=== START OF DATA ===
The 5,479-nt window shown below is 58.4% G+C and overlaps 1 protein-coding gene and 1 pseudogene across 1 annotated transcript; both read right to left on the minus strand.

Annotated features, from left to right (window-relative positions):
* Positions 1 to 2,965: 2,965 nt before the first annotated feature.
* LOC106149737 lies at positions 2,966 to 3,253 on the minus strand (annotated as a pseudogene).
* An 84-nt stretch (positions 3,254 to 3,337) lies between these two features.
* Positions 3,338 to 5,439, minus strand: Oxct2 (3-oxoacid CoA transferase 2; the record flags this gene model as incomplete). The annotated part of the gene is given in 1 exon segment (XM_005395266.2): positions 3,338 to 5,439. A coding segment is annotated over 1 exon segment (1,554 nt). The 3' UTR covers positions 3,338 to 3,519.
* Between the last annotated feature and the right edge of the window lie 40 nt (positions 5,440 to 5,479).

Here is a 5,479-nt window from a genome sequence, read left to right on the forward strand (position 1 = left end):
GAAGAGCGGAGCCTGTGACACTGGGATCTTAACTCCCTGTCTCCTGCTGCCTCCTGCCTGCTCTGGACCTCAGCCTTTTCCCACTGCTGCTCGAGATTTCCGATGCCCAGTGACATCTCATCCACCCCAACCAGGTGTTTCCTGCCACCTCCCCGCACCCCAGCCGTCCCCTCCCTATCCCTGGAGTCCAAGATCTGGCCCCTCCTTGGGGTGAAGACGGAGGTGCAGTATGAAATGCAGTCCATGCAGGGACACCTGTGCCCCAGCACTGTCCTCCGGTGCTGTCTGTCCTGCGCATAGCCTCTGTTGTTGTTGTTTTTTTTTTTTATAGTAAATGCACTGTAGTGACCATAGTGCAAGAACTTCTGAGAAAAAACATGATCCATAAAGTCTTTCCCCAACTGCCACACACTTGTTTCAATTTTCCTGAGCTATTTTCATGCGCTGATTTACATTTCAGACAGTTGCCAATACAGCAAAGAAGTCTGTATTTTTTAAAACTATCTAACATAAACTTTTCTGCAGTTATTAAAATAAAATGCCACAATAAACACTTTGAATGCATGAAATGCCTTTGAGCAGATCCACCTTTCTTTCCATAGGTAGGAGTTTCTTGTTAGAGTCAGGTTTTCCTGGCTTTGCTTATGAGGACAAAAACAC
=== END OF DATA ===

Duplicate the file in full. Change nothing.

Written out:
The 5,479-nt window shown below is 58.4% G+C and overlaps 1 protein-coding gene and 1 pseudogene across 1 annotated transcript; both read right to left on the minus strand.

Annotated features, from left to right (window-relative positions):
* Positions 1 to 2,965: 2,965 nt before the first annotated feature.
* LOC106149737 lies at positions 2,966 to 3,253 on the minus strand (annotated as a pseudogene).
* An 84-nt stretch (positions 3,254 to 3,337) lies between these two features.
* Positions 3,338 to 5,439, minus strand: Oxct2 (3-oxoacid CoA transferase 2; the record flags this gene model as incomplete). The annotated part of the gene is given in 1 exon segment (XM_005395266.2): positions 3,338 to 5,439. A coding segment is annotated over 1 exon segment (1,554 nt). The 3' UTR covers positions 3,338 to 3,519.
* Between the last annotated feature and the right edge of the window lie 40 nt (positions 5,440 to 5,479).

Here is a 5,479-nt window from a genome sequence, read left to right on the forward strand (position 1 = left end):
GAAGAGCGGAGCCTGTGACACTGGGATCTTAACTCCCTGTCTCCTGCTGCCTCCTGCCTGCTCTGGACCTCAGCCTTTTCCCACTGCTGCTCGAGATTTCCGATGCCCAGTGACATCTCATCCACCCCAACCAGGTGTTTCCTGCCACCTCCCCGCACCCCAGCCGTCCCCTCCCTATCCCTGGAGTCCAAGATCTGGCCCCTCCTTGGGGTGAAGACGGAGGTGCAGTATGAAATGCAGTCCATGCAGGGACACCTGTGCCCCAGCACTGTCCTCCGGTGCTGTCTGTCCTGCGCATAGCCTCTGTTGTTGTTGTTTTTTTTTTTTATAGTAAATGCACTGTAGTGACCATAGTGCAAGAACTTCTGAGAAAAAACATGATCCATAAAGTCTTTCCCCAACTGCCACACACTTGTTTCAATTTTCCTGAGCTATTTTCATGCGCTGATTTACATTTCAGACAGTTGCCAATACAGCAAAGAAGTCTGTATTTTTTAAAACTATCTAACATAAACTTTTCTGCAGTTATTAAAATAAAATGCCACAATAAACACTTTGAATGCATGAAATGCCTTTGAGCAGATCCACCTTTCTTTCCATAGGTAGGAGTTTCTTGTTAGAGTCAGGTTTTCCTGGCTTTGCTTATGAGGACAAAAACAC